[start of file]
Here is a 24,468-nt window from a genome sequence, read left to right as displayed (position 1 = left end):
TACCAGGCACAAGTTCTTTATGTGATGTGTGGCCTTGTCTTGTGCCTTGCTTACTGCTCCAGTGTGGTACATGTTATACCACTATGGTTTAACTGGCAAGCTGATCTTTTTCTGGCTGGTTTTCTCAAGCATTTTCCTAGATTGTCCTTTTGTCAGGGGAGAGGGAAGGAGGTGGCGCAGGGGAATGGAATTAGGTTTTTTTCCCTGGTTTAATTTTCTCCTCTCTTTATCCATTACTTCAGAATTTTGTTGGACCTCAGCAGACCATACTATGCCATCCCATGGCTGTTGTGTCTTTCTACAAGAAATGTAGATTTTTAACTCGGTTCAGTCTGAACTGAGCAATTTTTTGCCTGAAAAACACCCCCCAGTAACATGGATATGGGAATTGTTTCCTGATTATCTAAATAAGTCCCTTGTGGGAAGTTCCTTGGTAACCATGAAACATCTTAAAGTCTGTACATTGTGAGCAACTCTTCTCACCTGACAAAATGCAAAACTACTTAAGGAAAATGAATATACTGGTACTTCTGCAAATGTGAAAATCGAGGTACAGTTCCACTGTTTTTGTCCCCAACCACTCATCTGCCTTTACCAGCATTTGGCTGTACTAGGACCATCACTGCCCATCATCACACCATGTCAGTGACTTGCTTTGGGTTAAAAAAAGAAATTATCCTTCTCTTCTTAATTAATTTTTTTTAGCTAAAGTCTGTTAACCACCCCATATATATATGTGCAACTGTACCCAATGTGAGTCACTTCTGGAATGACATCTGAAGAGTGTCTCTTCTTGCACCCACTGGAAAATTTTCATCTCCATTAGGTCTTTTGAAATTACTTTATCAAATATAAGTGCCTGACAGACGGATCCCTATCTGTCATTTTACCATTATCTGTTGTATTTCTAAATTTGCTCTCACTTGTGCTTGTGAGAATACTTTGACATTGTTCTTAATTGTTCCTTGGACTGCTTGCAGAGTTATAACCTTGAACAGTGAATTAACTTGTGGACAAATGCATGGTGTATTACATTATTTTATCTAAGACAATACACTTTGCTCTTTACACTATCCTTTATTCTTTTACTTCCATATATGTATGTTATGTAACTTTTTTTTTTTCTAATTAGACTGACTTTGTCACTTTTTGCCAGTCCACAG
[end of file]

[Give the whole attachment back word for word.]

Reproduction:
Here is a 24,468-nt window from a genome sequence, read left to right as displayed (position 1 = left end):
TACCAGGCACAAGTTCTTTATGTGATGTGTGGCCTTGTCTTGTGCCTTGCTTACTGCTCCAGTGTGGTACATGTTATACCACTATGGTTTAACTGGCAAGCTGATCTTTTTCTGGCTGGTTTTCTCAAGCATTTTCCTAGATTGTCCTTTTGTCAGGGGAGAGGGAAGGAGGTGGCGCAGGGGAATGGAATTAGGTTTTTTTCCCTGGTTTAATTTTCTCCTCTCTTTATCCATTACTTCAGAATTTTGTTGGACCTCAGCAGACCATACTATGCCATCCCATGGCTGTTGTGTCTTTCTACAAGAAATGTAGATTTTTAACTCGGTTCAGTCTGAACTGAGCAATTTTTTGCCTGAAAAACACCCCCCAGTAACATGGATATGGGAATTGTTTCCTGATTATCTAAATAAGTCCCTTGTGGGAAGTTCCTTGGTAACCATGAAACATCTTAAAGTCTGTACATTGTGAGCAACTCTTCTCACCTGACAAAATGCAAAACTACTTAAGGAAAATGAATATACTGGTACTTCTGCAAATGTGAAAATCGAGGTACAGTTCCACTGTTTTTGTCCCCAACCACTCATCTGCCTTTACCAGCATTTGGCTGTACTAGGACCATCACTGCCCATCATCACACCATGTCAGTGACTTGCTTTGGGTTAAAAAAAGAAATTATCCTTCTCTTCTTAATTAATTTTTTTTAGCTAAAGTCTGTTAACCACCCCATATATATATGTGCAACTGTACCCAATGTGAGTCACTTCTGGAATGACATCTGAAGAGTGTCTCTTCTTGCACCCACTGGAAAATTTTCATCTCCATTAGGTCTTTTGAAATTACTTTATCAAATATAAGTGCCTGACAGACGGATCCCTATCTGTCATTTTACCATTATCTGTTGTATTTCTAAATTTGCTCTCACTTGTGCTTGTGAGAATACTTTGACATTGTTCTTAATTGTTCCTTGGACTGCTTGCAGAGTTATAACCTTGAACAGTGAATTAACTTGTGGACAAATGCATGGTGTATTACATTATTTTATCTAAGACAATACACTTTGCTCTTTACACTATCCTTTATTCTTTTACTTCCATATATGTATGTTATGTAACTTTTTTTTTTTCTAATTAGACTGACTTTGTCACTTTTTGCCAGTCCACAG